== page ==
Oak Lawn Community High School students wobbled as they tried to walk on white lines in the school parking lots, and swerved and crashed as they attempted to navigate golf carts through a course of orange construction cones last Friday.
The students weren’t drunk, but they were wearing special goggle simulated a state of intoxication. The driving course and sobriety tests were part of the Cook County Sheriff’s Police’s DUI and Distracted Driving Prevention Program, which is in its 10th year. The program has been coming to Oak Lawn High since 2006, and more than 150 students participated in the program last Friday.
The program starts with a classroom portion in which youth services officers teach the students about the laws regarding driving under the influence of alcohol or drugs, and then a real-life portion, where students participate in sobriety tests, drive a few laps around a driving course in a golf cart, and use a driving simulator provided by AAA Motor Club to experience the dangers of texting and driving.
Oak Lawn High student Rachael France said wearing the goggles while trying walk a straight line for the sobriety test was a weird experience.
“It made you really dizzy, you couldn’t see anything, and it threw off my balance,” France said. “Parents and the school emphasize it, but through this program you learn not to do it, because it shows you what will happen.”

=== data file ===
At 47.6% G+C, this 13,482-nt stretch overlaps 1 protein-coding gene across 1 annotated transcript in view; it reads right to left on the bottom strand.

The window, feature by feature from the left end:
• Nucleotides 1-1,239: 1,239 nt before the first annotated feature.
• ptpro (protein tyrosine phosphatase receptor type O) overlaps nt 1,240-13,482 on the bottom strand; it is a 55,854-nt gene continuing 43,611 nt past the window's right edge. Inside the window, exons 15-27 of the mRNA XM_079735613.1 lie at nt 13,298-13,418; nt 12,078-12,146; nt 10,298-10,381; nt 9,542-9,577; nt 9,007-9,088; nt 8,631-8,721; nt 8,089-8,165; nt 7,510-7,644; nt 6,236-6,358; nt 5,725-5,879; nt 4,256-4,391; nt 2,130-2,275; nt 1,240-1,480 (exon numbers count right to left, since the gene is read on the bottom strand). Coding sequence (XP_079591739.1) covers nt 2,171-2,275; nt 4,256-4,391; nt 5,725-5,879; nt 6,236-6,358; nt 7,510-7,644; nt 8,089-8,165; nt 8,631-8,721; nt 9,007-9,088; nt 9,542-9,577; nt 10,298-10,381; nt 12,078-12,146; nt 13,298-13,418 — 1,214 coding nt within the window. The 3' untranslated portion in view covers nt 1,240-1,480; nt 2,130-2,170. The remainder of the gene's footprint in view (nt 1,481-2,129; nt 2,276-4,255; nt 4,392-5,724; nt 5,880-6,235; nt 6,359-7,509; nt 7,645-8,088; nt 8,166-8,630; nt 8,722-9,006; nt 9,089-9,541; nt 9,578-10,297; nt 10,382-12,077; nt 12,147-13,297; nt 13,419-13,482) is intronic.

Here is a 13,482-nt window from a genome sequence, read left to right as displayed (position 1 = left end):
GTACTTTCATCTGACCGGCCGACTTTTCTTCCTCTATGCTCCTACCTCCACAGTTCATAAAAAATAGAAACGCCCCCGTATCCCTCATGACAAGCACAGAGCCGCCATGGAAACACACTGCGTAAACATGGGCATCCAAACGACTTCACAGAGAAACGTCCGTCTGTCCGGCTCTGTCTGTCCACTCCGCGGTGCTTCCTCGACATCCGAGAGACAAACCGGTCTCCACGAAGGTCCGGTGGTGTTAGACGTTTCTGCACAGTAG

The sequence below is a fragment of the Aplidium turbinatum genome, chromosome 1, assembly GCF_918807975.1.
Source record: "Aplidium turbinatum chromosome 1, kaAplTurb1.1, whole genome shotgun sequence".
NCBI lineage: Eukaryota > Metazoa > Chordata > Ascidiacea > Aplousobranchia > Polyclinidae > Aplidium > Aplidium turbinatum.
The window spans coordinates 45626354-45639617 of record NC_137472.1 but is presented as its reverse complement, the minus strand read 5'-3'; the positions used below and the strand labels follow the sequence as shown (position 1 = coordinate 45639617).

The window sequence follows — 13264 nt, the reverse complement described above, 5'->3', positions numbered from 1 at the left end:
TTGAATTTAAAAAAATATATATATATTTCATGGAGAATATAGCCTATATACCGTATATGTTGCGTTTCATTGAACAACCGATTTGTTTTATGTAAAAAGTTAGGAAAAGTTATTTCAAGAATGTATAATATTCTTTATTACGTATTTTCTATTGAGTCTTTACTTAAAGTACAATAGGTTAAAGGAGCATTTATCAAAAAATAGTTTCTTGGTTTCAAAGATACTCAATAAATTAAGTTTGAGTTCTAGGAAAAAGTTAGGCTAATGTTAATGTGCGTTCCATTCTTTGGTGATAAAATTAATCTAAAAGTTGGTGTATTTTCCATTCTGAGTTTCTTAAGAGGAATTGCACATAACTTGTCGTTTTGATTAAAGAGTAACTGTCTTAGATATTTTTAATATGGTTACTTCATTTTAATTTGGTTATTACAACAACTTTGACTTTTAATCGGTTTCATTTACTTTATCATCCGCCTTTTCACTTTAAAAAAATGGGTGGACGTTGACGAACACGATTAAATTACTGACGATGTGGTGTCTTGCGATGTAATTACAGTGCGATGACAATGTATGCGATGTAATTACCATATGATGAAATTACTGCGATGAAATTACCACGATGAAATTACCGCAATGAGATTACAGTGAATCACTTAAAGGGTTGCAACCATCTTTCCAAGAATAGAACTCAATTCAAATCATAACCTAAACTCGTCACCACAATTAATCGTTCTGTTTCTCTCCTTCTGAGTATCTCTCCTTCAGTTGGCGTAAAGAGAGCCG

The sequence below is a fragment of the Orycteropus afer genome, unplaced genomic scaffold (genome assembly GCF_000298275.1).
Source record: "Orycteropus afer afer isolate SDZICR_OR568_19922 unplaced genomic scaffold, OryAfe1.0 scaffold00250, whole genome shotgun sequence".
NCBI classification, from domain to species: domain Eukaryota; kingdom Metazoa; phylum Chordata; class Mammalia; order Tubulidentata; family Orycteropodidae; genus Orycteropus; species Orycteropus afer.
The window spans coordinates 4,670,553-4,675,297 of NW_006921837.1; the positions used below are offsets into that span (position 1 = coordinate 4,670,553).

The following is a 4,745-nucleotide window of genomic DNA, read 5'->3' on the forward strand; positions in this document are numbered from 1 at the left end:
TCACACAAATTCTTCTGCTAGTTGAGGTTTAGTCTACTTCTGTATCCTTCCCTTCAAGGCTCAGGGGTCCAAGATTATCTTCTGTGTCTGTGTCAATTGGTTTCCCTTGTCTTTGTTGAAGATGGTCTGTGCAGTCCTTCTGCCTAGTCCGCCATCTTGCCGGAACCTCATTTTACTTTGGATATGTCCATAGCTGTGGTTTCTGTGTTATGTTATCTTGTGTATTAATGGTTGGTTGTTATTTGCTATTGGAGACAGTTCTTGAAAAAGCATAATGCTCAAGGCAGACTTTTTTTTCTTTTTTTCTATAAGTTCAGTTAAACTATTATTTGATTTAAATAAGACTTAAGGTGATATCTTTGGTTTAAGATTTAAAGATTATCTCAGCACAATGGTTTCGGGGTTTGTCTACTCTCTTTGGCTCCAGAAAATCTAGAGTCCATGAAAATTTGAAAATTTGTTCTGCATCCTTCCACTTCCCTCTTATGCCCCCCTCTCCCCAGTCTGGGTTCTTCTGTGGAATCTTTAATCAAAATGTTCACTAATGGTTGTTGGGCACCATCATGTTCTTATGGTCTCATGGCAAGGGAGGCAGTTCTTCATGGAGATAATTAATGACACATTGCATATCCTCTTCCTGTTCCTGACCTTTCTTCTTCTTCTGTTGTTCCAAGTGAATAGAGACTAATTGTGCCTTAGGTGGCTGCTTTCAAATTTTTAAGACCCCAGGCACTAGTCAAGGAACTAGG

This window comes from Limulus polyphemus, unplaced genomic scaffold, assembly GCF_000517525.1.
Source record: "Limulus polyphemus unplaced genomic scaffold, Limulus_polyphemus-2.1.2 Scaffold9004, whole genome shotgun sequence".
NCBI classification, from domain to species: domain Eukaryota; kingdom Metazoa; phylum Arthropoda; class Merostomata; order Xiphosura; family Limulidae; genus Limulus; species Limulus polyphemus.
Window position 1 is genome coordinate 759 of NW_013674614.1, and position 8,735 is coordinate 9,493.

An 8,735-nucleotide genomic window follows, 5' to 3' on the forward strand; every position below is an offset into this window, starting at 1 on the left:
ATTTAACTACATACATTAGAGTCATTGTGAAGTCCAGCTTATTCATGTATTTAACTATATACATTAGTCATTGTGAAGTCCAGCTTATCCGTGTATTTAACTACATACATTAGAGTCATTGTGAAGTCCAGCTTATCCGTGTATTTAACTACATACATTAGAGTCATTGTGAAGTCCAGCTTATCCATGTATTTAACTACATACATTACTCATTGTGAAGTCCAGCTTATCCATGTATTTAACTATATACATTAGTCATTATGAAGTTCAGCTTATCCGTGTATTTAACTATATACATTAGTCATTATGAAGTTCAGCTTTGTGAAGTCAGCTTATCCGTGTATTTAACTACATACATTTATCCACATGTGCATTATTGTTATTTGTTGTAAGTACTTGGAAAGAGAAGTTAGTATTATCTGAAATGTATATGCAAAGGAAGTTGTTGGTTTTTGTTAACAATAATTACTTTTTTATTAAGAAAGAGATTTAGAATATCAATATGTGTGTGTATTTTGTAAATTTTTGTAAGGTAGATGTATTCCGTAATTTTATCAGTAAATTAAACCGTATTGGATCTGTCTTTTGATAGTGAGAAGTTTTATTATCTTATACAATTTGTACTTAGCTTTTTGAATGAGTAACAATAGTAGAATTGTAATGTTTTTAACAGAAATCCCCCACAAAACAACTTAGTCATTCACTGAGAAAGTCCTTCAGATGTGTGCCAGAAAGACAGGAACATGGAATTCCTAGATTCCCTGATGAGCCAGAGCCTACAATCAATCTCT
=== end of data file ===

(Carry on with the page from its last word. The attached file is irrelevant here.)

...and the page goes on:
The program helps students learn life lessons, said driver’s education teacher Brian Brandt.
“All distractions, whether it is texting, drinking and driving, or eating while driving, are a big problem in society,” Brandt said. “We need to teach students at a young age to make responsible decisions.”
Oak Lawn High student Breanna Markusic said the program was a good idea.
“I crashed into a stop sign with the simulator,” Markusic said. “It’s actually a good thing, because now you know when you drink and drive or text and drive, you can hurt people, crash into things, or even kill yourself.”
Omar Abdelrahman said he would never get behind the wheel after drinking, or text while driving after participating in the program.
“Overall, it was really interesting to try something like this,” Abdelraham said. “I wouldn’t recommend drinking and driving at all. You shouldn’t use the phone while driving. Lives can be lost.”
Driver’s education teacher John Robinson said the program was important to help students.
“It teaches them that they are not invincible,” Robinson said. “They can’t text and drive or drink and drive. When intoxicated, they can’t do simple tasks like put a key in a keyhole. When they’re driving the golf carts, they’re running over the cones. It shows them that they can’t do it.”